Last weekend Indy and I both got to experience new things together. I had entered him in the Future Event Horse competition – something I had pushed hard to have. Long story short, Area 1 (New England and New York) hasn’t had something for the young horses in a while, due to lack of entries. I began rallying fellow eventers to have the event, recognizing how good an experience it is for the youngsters, and for the selfish reason of wanting something for Indy to do. Well, as luck would have it, I ran into an acquaintance of mine whom I had worked with years ago when helping to organize the UNH horse trials. It just so happened that he was organizing an event at a venue we had been looking at to host. After much discussion, he told me if I could get 12 total entries we would be on. We spread the word, kept reminding people (nagging) and on the day of the show we had 25 entries. The biggest class turned out to be the Indy’s (yearling) division.
Having never done this myself I too had a lot to learn. Thankfully, Indy and I have done a lot together already. His only “show” experience was when he was 7 weeks old and went to his breed inspection. That seems like an eternity ago.
After studying the website for instructions and asking friends, we began to practice the triangle. Indy would be expected to walk a triangle, each side being 15 meters long, and then trot a triangle with 30 meter sides. It is important to show the judge relaxed, free flowing gaits. The triangle is walked and trotted to the right, putting myself on the outside. Teaching Indy to turn away from me, and not to keep floating forward, took some practice, but he picked it up quickly enough. He did find it quite fun that we were running around “playing”. I, on the other hand, found myself quite out of shape. Indy, now standing at 15.2 (most of that being legs) is hard to keep up with!
Other show prep work had already been done. Indy is at the point where I clipped his muzzle while he was on the crossties. He thinks clipping is great now; he seems to like the feel of the clipper vibrations against his muzzle and leans right into it. (See Clipper Training with Indy)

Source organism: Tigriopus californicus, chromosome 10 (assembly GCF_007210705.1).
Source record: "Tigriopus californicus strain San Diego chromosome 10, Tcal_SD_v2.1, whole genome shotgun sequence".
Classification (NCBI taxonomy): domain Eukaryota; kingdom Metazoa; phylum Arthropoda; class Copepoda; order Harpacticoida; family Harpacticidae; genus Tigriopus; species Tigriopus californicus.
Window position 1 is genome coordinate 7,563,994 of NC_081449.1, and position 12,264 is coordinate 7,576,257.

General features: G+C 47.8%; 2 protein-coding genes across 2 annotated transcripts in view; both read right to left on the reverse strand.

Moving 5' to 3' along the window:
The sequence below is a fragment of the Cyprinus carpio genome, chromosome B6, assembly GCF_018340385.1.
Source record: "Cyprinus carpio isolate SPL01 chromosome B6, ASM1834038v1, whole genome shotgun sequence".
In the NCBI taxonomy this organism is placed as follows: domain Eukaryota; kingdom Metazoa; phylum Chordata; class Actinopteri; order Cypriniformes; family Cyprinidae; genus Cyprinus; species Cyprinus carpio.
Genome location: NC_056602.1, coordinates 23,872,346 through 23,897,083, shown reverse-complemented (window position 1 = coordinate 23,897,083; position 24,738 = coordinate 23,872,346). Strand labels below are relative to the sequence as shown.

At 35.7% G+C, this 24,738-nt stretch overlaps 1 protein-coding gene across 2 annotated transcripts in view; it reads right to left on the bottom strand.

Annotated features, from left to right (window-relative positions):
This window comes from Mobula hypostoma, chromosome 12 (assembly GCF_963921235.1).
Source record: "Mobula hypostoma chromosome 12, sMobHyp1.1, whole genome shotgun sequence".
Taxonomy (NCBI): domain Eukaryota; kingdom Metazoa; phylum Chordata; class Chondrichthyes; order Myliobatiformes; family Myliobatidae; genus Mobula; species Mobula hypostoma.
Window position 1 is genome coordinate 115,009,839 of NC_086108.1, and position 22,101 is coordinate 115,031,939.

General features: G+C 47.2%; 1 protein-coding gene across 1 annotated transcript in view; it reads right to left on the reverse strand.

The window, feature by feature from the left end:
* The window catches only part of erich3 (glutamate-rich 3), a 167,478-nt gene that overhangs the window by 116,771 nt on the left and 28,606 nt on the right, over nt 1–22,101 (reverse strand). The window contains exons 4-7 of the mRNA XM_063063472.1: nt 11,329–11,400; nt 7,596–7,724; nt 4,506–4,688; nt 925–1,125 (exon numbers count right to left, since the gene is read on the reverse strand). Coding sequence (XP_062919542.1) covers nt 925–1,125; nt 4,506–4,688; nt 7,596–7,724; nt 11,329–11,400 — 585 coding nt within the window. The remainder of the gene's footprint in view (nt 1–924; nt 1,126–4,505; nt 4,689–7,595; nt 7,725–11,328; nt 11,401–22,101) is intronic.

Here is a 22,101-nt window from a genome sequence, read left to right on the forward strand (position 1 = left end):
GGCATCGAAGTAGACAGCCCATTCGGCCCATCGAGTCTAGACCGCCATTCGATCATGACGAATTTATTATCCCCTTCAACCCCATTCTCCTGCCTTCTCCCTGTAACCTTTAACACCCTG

He loads on the trailer like a pro. Every time the is a trailer hooked up at the barn I put him on it. Baths? No problem. Wearing leg wraps (for shipping)? No problem. He’s really been pretty well exposed to everything.
Other than practicing the triangle, we went for long walks, often times ponying along next to Shady. Not only did this help expose him to new places on the trails, but it also helped to condition him a little. Indy looks fabulous – lean with some muscle, in good weight, with a beautiful neck and the beginnings of a top line.
The only thing we could not practice was the actual show atmosphere. Thankfully, I had convinced a friend that she too should show her horse at the same competition, though she would show on Saturday and Indy Friday, meaning we would stable overnight. It was too far of a drive (4.5 hours) to do it all in one day. Had she not been going, I would have brought Shady. It would not have been fair for him to go all that way himself; he would have been pretty scared and alone. I could have never done that to him.
So, all prepped and as ready as we could be, Indy was off to his next big adventure.